At one point during the interview Dr Amirahmadi bluntly said the US needs to present only two options during the negotiations: war or peace. “And certainly, Iran cannot afford to go to war with the US,” said the 74-year-old Iranian American academic and political analyst.

He said the regime in Tehran has stopped taking the US seriously because Washington has presented itself as a spineless nation. Dismissing the nuclear pact as a useless item, he said it did not help the US. The only item that made some sense, he said, was that it prevented Iran from producing a bomb for a certain number of years.

“What difference does it make if they make a bomb? Let them invest heavily into their military and nuclear programme. The US should encourage them to invest more in such misadventures and eventually Iran will collapse,” he said. Contrarily to what most people expected, he said the Soviet Union collapsed because the US was able to exploit its internal weakness – its economy.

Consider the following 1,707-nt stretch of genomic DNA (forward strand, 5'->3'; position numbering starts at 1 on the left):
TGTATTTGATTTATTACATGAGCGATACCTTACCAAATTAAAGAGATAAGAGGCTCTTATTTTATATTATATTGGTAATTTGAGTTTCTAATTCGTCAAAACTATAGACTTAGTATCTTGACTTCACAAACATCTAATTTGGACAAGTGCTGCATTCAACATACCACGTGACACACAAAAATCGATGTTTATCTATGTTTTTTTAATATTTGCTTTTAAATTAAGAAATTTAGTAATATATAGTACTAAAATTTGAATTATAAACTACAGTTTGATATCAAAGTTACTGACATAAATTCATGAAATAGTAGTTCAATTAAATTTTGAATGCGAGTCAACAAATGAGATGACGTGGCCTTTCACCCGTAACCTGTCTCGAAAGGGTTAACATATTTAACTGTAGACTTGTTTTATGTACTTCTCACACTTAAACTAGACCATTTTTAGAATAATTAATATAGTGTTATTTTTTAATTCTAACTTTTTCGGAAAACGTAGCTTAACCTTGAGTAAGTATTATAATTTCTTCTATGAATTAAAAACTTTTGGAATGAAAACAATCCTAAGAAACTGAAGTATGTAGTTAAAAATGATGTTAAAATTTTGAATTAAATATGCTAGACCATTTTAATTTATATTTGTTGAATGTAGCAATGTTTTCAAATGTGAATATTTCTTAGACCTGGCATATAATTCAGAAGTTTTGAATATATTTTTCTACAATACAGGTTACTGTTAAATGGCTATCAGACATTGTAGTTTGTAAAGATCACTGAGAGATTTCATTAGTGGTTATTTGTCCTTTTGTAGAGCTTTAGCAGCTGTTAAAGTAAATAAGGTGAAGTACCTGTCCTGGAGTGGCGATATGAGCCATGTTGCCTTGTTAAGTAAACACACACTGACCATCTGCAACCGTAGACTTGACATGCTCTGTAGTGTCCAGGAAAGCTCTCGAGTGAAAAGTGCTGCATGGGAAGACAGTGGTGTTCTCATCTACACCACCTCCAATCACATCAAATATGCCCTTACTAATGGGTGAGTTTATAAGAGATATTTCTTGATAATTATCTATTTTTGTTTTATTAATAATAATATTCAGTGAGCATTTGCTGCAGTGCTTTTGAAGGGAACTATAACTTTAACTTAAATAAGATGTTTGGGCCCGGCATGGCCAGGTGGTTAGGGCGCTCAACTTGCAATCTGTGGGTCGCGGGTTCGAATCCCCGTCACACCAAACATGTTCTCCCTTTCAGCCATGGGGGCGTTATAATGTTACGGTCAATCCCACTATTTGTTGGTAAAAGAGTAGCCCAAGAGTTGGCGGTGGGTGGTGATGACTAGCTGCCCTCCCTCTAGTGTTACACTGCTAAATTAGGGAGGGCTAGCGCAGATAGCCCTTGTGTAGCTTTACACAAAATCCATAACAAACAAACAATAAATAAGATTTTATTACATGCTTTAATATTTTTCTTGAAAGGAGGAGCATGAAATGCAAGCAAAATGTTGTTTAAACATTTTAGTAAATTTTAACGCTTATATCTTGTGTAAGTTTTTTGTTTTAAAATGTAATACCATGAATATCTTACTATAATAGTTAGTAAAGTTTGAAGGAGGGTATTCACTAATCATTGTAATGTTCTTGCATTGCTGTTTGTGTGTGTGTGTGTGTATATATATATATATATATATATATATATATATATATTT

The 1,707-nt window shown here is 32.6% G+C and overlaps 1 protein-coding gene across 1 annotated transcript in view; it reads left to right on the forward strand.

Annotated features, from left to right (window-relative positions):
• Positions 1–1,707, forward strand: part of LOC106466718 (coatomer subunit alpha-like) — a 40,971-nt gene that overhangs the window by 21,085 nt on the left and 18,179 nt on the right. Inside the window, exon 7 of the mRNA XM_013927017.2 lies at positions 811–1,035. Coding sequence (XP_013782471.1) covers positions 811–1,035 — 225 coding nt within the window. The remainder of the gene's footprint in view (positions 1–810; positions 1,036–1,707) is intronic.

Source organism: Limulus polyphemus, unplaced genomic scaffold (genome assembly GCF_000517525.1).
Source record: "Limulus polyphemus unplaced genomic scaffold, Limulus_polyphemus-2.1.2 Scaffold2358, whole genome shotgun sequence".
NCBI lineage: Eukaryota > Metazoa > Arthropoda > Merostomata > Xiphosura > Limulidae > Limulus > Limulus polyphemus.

Based in New Jersey, Dr Amirahmadi claims, he has offered several US governments advise on Iran. “They have been weak in the decision making on Iran which is why we are still embroiled in this mess.”

Iran, he said, is a complex nation and its leaders have no vision other than converting the country into a pure Islamic state. “They don’t think beyond that. The sanctions and the economic collapse do not hurt them or their cause. They never made Iran on the basis of economics. They made Iran based on religion,” he explained.

Dr Amirahamadi, who at one point during the interview admitted that his views lean towards a more hawkish policy, said the West needs to stop giving chances to Iran. “By continuing these no gain no pain negotiations, the world has allowed the clerics in Iran to maintain the status quo,” he said.

“Why does a country with such military might and economic power need to bend before a weak and instable nation like Iran?” he questioned.